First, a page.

17: Jack Bauer’s Guide To Throwing The Ultimate Sickie

TV tie-ins are the holy grail of the book market. Because everyone loves the telly. If there were a telly that you could afford to casually drop on a sandy beach, or carelessly plunge into a hot bath, books would be out of business. 

I can only hope that the same sinister forces that are keeping a lid on the car that runs on water and the everlasting light-bulb are also keeping a weather eye on any mad scientists with ideas about a television that you can dry over a radiator if it gets wet.

Sinister forces that are at least as resourceful and badass as the permanently put-upon, peppily-personable, and perennially-in-a-parlous-predicament protagonist of Fox TV’s 24, Jack Bauer.

Jack Bauer is the capitalist’s dream employee. Without thought for personal safety, personal hygiene or what’s on the telly that night he puts in as many hours as necessary to get the job done. Often in one epic shift.

He’s as far from the right wing press fantasy of the malingering council worker as you can get.  Here’s a public employee who has actually died at work and just got up and walked it off.

But on the other hand he can also do the classic malingerer’s ‘I’ve got a sore throat’ husk better than anyone. Except Batman. Obvs.

So, given that no-one has more chance of inspiring credulity in sceptical employers he’s the best fictional character to front a book called Jack Bauer’s Guide To Throwing The Ultimate Sickie.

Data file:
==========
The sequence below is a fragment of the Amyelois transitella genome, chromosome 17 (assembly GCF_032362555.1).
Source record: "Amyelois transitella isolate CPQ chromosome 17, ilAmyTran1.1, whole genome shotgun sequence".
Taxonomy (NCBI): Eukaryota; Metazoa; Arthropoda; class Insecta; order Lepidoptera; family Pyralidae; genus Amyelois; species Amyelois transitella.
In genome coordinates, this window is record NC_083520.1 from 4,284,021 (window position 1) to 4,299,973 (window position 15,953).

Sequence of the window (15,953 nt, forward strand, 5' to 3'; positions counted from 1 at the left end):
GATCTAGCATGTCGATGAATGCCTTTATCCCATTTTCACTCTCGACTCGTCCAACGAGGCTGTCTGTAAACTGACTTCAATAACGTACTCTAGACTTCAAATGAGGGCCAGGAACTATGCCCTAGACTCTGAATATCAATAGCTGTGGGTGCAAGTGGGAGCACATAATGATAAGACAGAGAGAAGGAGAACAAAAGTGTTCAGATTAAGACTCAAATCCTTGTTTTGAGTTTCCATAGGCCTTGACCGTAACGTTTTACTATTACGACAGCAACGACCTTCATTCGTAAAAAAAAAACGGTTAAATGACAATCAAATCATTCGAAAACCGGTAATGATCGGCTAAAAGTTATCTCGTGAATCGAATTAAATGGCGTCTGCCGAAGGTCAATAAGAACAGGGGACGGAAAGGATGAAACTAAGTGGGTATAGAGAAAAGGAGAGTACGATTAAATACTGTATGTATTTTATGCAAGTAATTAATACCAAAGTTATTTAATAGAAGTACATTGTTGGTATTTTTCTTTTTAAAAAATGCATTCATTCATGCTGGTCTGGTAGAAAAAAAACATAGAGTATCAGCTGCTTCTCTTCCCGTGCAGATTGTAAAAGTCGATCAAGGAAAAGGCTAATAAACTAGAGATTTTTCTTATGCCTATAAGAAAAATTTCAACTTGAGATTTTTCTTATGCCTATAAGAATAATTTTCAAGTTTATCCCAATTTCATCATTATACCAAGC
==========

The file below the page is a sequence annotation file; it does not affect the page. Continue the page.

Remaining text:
As well as, y’know, the whole name thing. It wouldn’t work half as well if we couldn’t secure the rights and had to call it Trigger From Only Fools & Horses’s Guide To Throwing The Ultimate Sickie.

It’s such a natural winner the only obstacle will be ‘managing to avulse the title rights from Fox’. I reckon they’ll crumble in the end though. How else are they going to monetize their gritty, amoral and ultraviolent post-watershed TV drama? With a cookery book?

I’ve already got a few ideas for chapters, which is more than some TV tie-in writers start with;

‘Set up a perimeter’ Quarantining the infection.

‘I’m sorry but you’re going to have to trust me’ Selling the sickie over the phone.

‘Don’t fight it’ Picking the right time to go back to bed.

‘Chloe, I need you to do something for me’ How calling in to delegate vital work makes you seem more committed.

‘Right now you don’t have a choice’ How feigning paralysis can delay even the most pressing sales meeting.

And of course 

Dammit!’ Why it’s important to give the impression that you don’t want to be throwing a sickie even though that is of course what you want to do more than anything else in the world.

This one’s a guaranteed smasheroo, appealing to 24 fans and would-be sicknote thespians alike.

The 24 TV series may have now concluded, but there’s still a decent chance of the format reappearing as a feature film some time in 2014. That gives me about six months to write the cash-in book. 

Given that I’ll need to call in sick on a fair few days, just for research, that leaves us pretty tight for time.

I’m going to need an answer more or less right away on this one. The clock is ticking